The White House and the DNC and all of them should have been out there pounding this every day. “Day 216. Where’s the Vote?” “Day 217. Where’s the Vote?” “Day 218...” And so on. There was a little of this among Latino advocacy groups, but they lacked the money and juice to bang this fact through the skull of a majority of Americans.

And if that majority of Americans were walking into next week armed with that knowledge, I think the debate we’re about to have would be playing out much more encouragingly than it actually will. Just watch: I predict polls will come out in two weeks’ time showing that majorities or pluralities put more blame for the mess on Obama than Congress. And those polls will be a reasonable reflection of what Americans have—and have not—been told about the situation by the two parties.

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As for Keystone, Obama talked some smack in Myanmar, making the case that the project was not a big job creator, that it wouldn’t lower Americans’ gas prices in any meaningful way, and that it would mostly benefit Canada.

He was very good—but again, why haven’t he and the Democrats been saying this for months? Then at least the American public would have been getting an alternate theory of the case about Keystone. As it is, all most people know is: Keystone. Jobs. Pesky environmentalists. Obama sides with the latter.

And here’s another thing the White House might have been doing on Keystone, and it proves yet another point about this ridiculous Congress of ours. The President could have been sending strong signals for months that said, “Okay, you want Keystone, maybe I’ll give you Keystone; but what are you gonna give me?” That’s politics. It’s a fine old game, when it’s done well by both sides, and that is how it’s played.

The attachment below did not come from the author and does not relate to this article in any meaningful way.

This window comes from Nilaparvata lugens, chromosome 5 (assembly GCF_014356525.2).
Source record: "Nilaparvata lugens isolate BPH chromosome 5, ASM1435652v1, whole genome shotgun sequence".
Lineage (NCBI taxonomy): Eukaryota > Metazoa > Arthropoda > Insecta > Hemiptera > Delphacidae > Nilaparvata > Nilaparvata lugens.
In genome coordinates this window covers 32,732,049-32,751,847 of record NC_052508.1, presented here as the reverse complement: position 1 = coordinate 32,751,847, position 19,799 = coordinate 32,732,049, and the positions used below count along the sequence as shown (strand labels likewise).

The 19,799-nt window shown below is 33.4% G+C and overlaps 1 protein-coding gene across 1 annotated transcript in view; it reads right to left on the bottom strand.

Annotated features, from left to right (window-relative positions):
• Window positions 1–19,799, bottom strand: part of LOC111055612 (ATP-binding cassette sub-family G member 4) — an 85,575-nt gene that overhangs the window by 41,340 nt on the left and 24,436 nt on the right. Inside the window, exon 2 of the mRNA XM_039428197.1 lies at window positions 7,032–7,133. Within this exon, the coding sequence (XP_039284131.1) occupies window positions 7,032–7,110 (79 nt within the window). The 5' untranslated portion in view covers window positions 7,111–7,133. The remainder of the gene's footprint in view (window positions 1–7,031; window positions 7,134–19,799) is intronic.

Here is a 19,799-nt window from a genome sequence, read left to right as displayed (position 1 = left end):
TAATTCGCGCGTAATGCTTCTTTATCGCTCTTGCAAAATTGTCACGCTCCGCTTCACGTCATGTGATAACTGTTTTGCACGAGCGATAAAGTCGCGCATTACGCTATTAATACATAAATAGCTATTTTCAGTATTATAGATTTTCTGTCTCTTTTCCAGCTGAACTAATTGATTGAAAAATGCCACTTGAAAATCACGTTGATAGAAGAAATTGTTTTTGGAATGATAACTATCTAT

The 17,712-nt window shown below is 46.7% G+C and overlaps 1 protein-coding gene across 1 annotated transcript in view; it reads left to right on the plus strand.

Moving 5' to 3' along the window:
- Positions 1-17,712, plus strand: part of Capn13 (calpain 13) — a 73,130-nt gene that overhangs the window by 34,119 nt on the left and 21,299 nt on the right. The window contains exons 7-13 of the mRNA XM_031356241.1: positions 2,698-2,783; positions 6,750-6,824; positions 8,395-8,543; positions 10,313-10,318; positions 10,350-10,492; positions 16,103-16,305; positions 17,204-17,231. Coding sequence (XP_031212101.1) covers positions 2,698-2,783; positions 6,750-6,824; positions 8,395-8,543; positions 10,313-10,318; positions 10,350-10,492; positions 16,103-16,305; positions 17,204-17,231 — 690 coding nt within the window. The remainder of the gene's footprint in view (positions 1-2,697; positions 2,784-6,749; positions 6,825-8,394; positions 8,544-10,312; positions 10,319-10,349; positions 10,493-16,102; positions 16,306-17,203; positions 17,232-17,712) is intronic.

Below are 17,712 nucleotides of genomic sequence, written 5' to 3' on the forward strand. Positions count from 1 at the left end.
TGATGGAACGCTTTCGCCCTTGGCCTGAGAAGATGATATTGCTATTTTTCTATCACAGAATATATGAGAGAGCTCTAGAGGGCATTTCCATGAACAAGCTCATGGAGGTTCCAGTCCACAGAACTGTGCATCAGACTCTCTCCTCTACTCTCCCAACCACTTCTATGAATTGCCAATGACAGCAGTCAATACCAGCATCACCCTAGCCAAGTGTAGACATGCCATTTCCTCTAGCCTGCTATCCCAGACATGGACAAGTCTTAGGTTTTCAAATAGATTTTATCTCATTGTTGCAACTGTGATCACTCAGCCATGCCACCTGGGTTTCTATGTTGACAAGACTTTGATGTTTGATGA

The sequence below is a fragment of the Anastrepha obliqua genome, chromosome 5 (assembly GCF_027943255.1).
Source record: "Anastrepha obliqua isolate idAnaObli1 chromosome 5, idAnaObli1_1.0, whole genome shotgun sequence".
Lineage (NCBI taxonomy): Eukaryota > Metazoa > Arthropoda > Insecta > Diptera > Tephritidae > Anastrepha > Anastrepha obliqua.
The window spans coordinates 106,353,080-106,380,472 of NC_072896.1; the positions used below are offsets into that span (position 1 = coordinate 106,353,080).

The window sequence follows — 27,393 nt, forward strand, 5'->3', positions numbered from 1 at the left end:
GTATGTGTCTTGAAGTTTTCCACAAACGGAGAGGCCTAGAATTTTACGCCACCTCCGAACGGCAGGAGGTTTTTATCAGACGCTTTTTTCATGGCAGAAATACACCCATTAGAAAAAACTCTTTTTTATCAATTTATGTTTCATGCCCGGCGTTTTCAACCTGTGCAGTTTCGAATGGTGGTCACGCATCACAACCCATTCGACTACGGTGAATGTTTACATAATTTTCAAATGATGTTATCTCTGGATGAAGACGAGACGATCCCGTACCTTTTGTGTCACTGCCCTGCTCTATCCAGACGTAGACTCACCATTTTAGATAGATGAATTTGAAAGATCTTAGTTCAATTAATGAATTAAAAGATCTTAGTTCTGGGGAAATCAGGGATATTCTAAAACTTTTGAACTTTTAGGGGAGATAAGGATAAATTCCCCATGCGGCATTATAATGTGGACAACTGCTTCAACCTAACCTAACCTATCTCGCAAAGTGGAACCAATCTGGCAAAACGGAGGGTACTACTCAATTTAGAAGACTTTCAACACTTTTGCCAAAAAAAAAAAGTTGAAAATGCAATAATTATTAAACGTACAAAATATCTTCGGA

But today’s Republicans don’t play that way. Their idea of a “negotiation” is not “you give us Keystone, we’ll give you a few green-energy programs and tax credits.” Their idea of a negotiation is, “you give us Keystone, and we won’t impeach you.” Or “you give us Keystone, and we may refrain from throwing the world financial markets into turmoil.” There’s very little point in Obama even trying to deal with them.

They’re going to be a slog, these next two years. And unless the Democrats get a lot better at putting their arguments out there, it’s going to be a slog that may well end with most Americans thinking that the inaction is Obama’s fault and they might just as well go ahead and elect a Republican president to go along with the Republican Congress. That’s a tactical war the Democrats must not lose.